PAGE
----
(ii) FCA excludes (a) investment in bonds issued by IIFC (UK) (b) SDR holdings of Reserve Bank, which is included under SDR and (c) amount lent to Maldives under SAARC Swap Arrangement.
(iii) SDR (Special Drawing Rights): (Values in SDR have been indicated in parentheses.)
(iv) RTP refers to the Reserve Tranche Position in the IMF.
(v) Difference, if any, is due to rounding off.

I.2.2 Sources of Accretion to Foreign Exchange Reserves

Table 2 provides details of sources of variation in foreign exchange reserves during April 2016 to March 2017 vis-à-vis the corresponding period of the previous year. On balance of payments (BoP) basis (i.e., excluding valuation effects), the foreign exchange reserves increased by USD 21.6 billion during 2016-17 as compared with an increase of USD 17.9 billion during the same period previous year. The valuation loss, mainly reflecting the appreciation of the US dollar against major currencies, amounted to USD 11.8 billion during 2016-17 as against a gain of USD 0.6 billion during the same period of the preceding year.

Table 2: Sources of Variation to Foreign Exchange Reserves*
(USD billion)
  Items 2015-16
Apr-Mar
2016-17
Apr-Mar
I. Current Account Balance -22.2 -15.3
II. Capital Account (net) (a to f) 40.1 36.8
a. Foreign Investment 31.9 43.2
(i) Foreign Direct Investment 36.0 35.6
(ii) Portfolio Investment, [(of which)] -4.1 7.6
  FII -4.0 7.8
  ADR/GDR 0.4 0.0
b. Banking Capital, (of which) 10.6 -16.6
  [(of which)]    
  NRI Deposits 16.1 -12.4
c. Short term credit -1.6 6.5
d. External Assistance 1.5 2.0
e. External Commercial Borrowings -4.5 -6.1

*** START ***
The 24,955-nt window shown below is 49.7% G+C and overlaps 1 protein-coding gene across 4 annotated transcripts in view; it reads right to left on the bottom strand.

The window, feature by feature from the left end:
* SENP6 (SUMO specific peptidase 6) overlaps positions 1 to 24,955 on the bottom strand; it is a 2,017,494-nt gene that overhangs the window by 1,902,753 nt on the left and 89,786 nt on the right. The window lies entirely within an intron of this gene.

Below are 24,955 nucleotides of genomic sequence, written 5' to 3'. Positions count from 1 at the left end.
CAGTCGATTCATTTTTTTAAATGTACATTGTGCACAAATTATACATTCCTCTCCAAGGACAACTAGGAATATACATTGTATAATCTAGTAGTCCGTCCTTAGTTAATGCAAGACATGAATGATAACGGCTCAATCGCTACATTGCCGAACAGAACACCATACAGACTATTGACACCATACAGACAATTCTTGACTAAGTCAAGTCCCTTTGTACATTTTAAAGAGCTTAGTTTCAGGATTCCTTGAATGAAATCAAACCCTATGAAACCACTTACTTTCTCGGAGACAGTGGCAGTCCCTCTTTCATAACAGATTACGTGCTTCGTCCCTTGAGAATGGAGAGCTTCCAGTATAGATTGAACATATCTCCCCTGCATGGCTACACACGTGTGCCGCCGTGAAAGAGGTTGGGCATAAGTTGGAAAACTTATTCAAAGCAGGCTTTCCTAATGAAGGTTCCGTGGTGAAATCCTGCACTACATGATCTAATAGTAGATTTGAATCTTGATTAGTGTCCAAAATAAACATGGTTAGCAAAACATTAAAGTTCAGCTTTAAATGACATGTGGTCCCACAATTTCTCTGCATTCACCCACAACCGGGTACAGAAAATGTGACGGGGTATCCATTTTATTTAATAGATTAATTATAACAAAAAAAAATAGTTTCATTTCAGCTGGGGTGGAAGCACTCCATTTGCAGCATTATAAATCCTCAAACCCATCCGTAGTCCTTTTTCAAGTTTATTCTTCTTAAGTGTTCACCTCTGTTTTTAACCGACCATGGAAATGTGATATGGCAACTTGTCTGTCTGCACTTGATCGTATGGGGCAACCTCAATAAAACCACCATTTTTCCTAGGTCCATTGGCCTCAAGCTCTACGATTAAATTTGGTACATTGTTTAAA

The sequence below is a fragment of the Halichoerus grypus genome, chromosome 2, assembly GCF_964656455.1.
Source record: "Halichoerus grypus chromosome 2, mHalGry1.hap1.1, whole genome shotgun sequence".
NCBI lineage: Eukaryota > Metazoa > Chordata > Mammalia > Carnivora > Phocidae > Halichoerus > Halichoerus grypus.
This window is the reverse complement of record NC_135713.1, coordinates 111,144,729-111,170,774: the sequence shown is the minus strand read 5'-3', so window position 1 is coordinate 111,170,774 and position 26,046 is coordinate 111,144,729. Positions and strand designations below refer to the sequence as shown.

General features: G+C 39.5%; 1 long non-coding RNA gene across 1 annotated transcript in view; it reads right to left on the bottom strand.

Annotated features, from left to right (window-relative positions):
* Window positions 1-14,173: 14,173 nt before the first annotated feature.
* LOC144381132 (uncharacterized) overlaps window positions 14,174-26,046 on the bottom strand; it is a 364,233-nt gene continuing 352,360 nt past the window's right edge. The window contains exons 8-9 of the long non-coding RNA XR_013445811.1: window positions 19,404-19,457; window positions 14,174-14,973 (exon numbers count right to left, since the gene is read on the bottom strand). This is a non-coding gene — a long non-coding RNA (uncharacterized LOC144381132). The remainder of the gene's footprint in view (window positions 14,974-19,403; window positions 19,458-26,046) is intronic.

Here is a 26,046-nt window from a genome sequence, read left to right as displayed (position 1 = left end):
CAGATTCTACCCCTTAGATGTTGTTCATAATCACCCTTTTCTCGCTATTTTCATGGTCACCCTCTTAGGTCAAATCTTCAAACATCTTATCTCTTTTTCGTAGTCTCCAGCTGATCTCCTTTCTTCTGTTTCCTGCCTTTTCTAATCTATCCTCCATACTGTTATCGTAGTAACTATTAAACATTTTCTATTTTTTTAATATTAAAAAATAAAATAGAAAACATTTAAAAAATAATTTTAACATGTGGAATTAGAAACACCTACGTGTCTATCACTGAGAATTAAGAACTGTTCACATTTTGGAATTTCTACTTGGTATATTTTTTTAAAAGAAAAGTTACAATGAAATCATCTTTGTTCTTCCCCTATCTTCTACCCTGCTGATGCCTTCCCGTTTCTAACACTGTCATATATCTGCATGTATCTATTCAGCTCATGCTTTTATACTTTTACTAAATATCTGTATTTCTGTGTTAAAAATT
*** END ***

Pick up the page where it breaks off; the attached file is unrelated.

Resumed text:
f. Other items in capital account 2.2 7.9
III. Valuation change 0.6 -11.8
  Total (I+II+III) @
Increase in reserves (+) / Decrease in reserves (-)
18.5 9.8
*: Based on old format of BoP.
@: Difference, if any, is due to rounding off.
Note: ‘Other items in capital account’ apart from ‘Errors and Omissions’ include SDR allocations, leads and lags in exports, funds held abroad, advances received pending issue of shares under FDI and transactions of capital receipts not included elsewhere.

I.3 Forward Outstanding

The net forward assets (receivables) of the Reserve Bank in domestic foreign exchange market stood at USD 10,835 million as at the end of March 2017.

I.4 External Liabilities vis-à-vis Foreign Exchange Reserves

India’s International Investment Position (IIP), which is a summary record of the stock of country’s external financial assets and liabilities as at end-March 2017, is furnished in Table 3.

Table 3: International Investment Position of India
(USD Billion)
Item End-Sep
2016 (PR)
End-March
2017 (P)
A. Total External Assets 566.9 565.8
1. Direct Investment 140.6 148.2
2. Portfolio Investment 2.3 2.6
3. Other Investment 52.0 45.0
4. Foreign Exchange Reserves 372.0 370.0
B. Total External Liabilities 933.8 958.7
1. Direct Investment 311.7 342.7
2. Portfolio Investment 232.1 238.7
3. Other Investment 390 377.3
C. Net IIP (A-B)@ (-) 366.9 (-) 392.9
P: Provisional, PR: Partially Revised;
@ Difference, if any, is due to rounding off.

The net IIP as at end-March 2017 was negative at USD 392.9 billion, implying that our external liabilities are more than external assets. The net IIP as at end-March 2016 and end- September 2016 was USD (-) 359.5 billion and USD (-) 366.9 billion respectively1.

I.5 Adequacy of Reserves

At the end of March 2017, the import cover decreased to 11.3 months from 12.0 months at end-September 2016. The ratio of short-term debt to foreign exchange reserves, which was 21.8 per cent at end-September 2016, increased to 23.8 per cent at end-March 2017. The ratio of volatile capital flows (defined to include cumulative portfolio inflows and outstanding short-term debt) to reserves increased from 85.8 per cent at end-September 2016 to 88.1 per cent at end-March 2017.

I.6. Management of Gold Reserves